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Articles in the Latin America Category

Asia, Developing States, Featured, Headline, Latin America, Symposium, WTO »

[ 13 Oct 2011 | Comments Off ]
photo_verybig_127315

 by Chiedu Osakwe*
PDF Available
I. INTRODUCTION:
DEVELOPING COUNTRIES IN THE RULES-BASED MULTILATERAL  TRADING  SYSTEM
What factors explain the shift to policy reforms and liberalization  in developing  countries[1] after the 1940s “special and  differential” approach to GATT rules and  disciplines? How did this  reform-driven behavior affect the trade performance of    developing countries, as well as the agenda and functioning of the  WTO? In  describing the legal relationship of developing countries  to GATT rules and  disciplines, Robert Hudec observed that GATT  developing country members  never agreed to accept the same  disciplines as developed …

Africa, Developing States, Featured, Headline, Human Rights, Latin America »

[ 10 Oct 2011 | Comments Off ]
hunger

Lily Endean Nierenberg*
PDF Available
I. Introduction
In late summer 2010, two nations, Brazil and Kenya, inserted the human right to food into their national law. Brazil’s Constitution[1] and its Policy of Food Security and Nutrition[2] and Kenya’s new Constitution[3] impose a legal duty on each state that had previously existed only as a moral duty in the international human rights regime.[4] In both cases, the domestic law creates an accountability mechanism by which citizens can challenge their governments for failing to fulfill this new legal obligation.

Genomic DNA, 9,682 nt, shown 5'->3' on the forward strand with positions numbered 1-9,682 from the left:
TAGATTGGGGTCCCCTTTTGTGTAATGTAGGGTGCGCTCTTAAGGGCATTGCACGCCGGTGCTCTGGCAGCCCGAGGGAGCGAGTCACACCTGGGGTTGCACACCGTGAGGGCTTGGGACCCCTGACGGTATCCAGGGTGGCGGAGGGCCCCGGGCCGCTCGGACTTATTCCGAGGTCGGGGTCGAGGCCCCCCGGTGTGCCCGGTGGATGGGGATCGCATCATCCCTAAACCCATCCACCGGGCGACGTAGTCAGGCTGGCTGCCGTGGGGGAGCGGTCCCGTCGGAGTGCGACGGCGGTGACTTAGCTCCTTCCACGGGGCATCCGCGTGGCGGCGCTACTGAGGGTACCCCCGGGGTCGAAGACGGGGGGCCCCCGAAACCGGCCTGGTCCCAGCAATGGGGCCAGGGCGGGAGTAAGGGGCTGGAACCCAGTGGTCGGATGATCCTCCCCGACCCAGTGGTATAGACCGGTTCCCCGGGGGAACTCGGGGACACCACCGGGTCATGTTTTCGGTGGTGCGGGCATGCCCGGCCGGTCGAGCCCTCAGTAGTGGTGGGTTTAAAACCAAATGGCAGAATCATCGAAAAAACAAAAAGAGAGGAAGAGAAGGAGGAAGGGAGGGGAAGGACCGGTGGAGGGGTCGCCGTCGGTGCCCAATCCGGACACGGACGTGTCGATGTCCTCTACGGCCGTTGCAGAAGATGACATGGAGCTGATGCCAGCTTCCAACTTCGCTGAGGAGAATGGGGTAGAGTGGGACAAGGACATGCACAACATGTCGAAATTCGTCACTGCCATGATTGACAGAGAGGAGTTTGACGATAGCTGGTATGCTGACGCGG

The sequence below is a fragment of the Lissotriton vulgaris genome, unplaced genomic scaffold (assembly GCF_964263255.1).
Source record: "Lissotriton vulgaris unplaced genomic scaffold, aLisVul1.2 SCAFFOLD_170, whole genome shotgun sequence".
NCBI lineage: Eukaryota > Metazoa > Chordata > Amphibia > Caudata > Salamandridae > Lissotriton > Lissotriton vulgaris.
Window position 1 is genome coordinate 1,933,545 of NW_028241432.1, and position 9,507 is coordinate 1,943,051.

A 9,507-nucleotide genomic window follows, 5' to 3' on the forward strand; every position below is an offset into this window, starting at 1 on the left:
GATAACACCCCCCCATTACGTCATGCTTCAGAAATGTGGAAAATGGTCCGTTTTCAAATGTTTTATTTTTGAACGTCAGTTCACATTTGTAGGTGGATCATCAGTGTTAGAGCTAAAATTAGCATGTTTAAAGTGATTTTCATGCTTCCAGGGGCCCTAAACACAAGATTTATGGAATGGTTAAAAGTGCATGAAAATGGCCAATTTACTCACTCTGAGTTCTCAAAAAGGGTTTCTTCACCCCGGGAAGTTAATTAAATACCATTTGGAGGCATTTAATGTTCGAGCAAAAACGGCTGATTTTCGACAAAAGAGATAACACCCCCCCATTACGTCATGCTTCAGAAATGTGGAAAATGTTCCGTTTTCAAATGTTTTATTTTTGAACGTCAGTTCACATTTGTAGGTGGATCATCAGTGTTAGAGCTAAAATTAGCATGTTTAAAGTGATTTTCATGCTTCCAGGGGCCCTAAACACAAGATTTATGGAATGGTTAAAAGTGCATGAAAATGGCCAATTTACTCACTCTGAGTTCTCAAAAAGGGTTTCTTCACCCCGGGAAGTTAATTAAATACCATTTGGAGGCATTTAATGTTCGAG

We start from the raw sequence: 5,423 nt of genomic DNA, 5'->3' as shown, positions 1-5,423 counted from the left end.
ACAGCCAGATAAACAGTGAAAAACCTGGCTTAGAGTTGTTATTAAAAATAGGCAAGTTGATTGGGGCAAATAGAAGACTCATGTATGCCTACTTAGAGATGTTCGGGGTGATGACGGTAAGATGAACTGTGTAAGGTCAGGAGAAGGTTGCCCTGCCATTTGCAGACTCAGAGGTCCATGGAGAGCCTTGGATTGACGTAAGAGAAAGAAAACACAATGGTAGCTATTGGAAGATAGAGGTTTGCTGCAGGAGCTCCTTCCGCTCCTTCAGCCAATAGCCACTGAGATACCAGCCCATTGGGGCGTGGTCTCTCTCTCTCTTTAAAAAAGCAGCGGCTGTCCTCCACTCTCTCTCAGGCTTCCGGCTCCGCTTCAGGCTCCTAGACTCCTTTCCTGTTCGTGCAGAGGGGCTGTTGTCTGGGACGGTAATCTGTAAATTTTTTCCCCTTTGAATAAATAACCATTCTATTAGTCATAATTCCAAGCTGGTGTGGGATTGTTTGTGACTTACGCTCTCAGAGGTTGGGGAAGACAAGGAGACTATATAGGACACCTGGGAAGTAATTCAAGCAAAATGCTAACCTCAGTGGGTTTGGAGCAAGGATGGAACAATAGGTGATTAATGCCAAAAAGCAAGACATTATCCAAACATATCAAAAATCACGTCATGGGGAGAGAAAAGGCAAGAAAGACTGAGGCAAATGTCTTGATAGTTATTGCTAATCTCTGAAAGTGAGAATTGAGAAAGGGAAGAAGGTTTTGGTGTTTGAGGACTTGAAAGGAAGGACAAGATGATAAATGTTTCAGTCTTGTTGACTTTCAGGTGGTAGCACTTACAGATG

Although these two countries adopted right to …

Featured, Headline, Latin America »

[ 27 Mar 2011 | Comments Off ]
No Sirve Continued: Mexico Modifies Its Declarations to the Hague Service Convention

By: Charles B. Campbell

Since the Minnesota Journal of International Law’s 2010 publication of his article No Sirve:  The Invalidity of Service of Process Abroad by Mail or Private Process Server on Parties in Mexico Under the Hague Service Convention, Professor Campbell’s argument that the service of process through “alternative” methods provided in Article 10 of the Convention was invalid with respect to Mexico has been well-received and widely commented upon. In this Minnesota Journal of International Law Online Edition follow up companion piece, Professor Campbell traces the various steps Mexico …

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